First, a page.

section of the menu has vanished.
What’s left is streamlined, time-tested and impressive. This
is what you wish you’d find in a roadside diner. Hearty breakfasts
and a generous assortment of sandwiches and salads. And then
an amazing array of desserts, plain and fancy. I like the
fact that you can even get an egg cream here.
Pancakes, including a chocolate chip variety, French toast,
blintzes and, of course, waffles dominate the breakfast list,
each around $6; a menu page of egg dishes features omelettes,
eggs Benedict, eggs Florentine, eggs with hash, eggs with
a variety of pork products—an egg lover’s paradise, even with
all those breakfast pastries to compete against.
Quiche is a long-standing offering, and the traditional quiche
Lorraine ($9) is a generous portion of the bacon-and-cheese-filled
pie—good of its kind, when I sampled it recently, and certainly
worthy of inclusion, but nothing to astonish you.
going to have your Mediterranean vegetable sandwich on basil
focaccia bread,” my friend Tom told his server during a recent
visit, “because I hear it mentioned all the time on your radio
have radio ads?” the server replied. There is a bit of this
tentativeness in the service in general, which may leave you
waiting at the entrance for a while before you’re recognized,
and leave you wondering why you can’t get a check when some
of the staff are leaning against the walls, chatting with
one another. When they swing into gear, however, they’re quite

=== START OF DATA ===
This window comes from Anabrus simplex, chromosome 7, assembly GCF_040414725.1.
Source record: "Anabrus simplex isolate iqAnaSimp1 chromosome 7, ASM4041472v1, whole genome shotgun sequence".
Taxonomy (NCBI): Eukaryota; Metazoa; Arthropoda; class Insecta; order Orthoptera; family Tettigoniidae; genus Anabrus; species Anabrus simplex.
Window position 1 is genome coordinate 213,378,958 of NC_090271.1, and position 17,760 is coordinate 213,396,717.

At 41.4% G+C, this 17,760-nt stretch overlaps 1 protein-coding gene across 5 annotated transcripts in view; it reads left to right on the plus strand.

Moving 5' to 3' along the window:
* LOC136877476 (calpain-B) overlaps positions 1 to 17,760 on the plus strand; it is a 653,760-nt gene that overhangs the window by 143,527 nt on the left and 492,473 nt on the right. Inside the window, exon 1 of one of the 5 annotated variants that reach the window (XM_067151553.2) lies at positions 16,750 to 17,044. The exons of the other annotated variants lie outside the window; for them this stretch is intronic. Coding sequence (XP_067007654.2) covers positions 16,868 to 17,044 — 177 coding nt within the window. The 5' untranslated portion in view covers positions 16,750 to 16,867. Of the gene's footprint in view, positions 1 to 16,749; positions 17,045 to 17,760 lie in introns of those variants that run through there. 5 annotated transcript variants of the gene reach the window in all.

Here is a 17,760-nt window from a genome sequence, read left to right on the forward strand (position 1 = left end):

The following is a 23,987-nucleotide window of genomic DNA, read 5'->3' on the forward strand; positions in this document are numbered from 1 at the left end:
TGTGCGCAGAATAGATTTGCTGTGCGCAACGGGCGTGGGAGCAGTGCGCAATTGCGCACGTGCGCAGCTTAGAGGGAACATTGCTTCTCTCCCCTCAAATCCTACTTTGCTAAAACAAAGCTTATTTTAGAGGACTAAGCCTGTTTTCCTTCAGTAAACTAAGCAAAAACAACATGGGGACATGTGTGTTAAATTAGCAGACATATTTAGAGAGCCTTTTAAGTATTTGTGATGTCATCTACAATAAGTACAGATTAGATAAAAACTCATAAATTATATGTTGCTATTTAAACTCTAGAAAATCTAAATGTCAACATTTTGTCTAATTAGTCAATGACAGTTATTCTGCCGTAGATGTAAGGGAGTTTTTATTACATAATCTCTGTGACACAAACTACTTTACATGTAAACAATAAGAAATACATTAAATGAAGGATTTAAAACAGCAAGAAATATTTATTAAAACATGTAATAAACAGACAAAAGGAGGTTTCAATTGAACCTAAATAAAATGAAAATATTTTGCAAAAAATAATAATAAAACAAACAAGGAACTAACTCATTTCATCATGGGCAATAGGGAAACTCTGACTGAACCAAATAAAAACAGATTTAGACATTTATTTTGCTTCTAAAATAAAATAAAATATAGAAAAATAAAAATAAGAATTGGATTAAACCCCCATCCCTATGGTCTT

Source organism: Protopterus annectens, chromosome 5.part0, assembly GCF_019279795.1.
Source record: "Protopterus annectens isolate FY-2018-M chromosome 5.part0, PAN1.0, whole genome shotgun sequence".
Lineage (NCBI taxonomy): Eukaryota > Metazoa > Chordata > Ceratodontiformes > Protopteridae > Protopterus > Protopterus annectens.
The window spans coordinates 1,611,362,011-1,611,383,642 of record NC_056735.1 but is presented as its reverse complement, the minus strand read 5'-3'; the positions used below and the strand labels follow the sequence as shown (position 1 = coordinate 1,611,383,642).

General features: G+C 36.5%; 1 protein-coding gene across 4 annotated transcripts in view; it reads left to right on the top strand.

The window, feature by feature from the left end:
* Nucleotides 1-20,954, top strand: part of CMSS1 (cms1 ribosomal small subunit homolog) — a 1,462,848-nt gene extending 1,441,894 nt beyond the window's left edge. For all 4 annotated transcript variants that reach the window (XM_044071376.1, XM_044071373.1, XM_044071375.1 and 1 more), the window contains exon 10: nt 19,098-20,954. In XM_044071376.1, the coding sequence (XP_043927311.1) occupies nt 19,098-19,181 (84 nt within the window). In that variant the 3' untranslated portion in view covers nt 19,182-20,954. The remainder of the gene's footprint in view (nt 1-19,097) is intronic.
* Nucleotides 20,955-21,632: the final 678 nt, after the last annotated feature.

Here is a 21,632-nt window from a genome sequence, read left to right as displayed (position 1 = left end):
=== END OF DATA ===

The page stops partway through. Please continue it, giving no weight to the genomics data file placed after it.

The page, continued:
The voluminous sandwich, which packs eggplant, roasted peppers,
tomatoes and mozzarella cheese between slabs of the herb-rich
bread, combines those flavors splendidly and makes a good
meat-free choice. Along those lines, I’m planning to try the
portobello Reuben on a future visit. But there also are panini
and wraps and just plain old deli sandwiches with all the
traditional meats and meat salads, even down to a “pub style”
fish-fry sandwich of cod and American cheese. And these all
are in the $7-$9 range.
The soups are quite good, with a cup of traditional chicken
noodle ($4) as you’d expect. The brief appetizer list features
warm spinach and artichoke dip ($8), by now an old standby,
but here served fondue-like with chunks of sourdough bread
to dredge through it.
Desserts speak for themselves. I watched Tom punish a Candy
Bar Sundae, with its three scoops of ice cream studded with
candy pieces (he chose Reese’s Pieces), hot fudge and whipped
cream, and saw a man transported into a childhood dream of
Go to Peaches for your dessert fix or your big Belgian waffle;
I’m going back for the burgers.
here for a list of recently reviewed restaurants.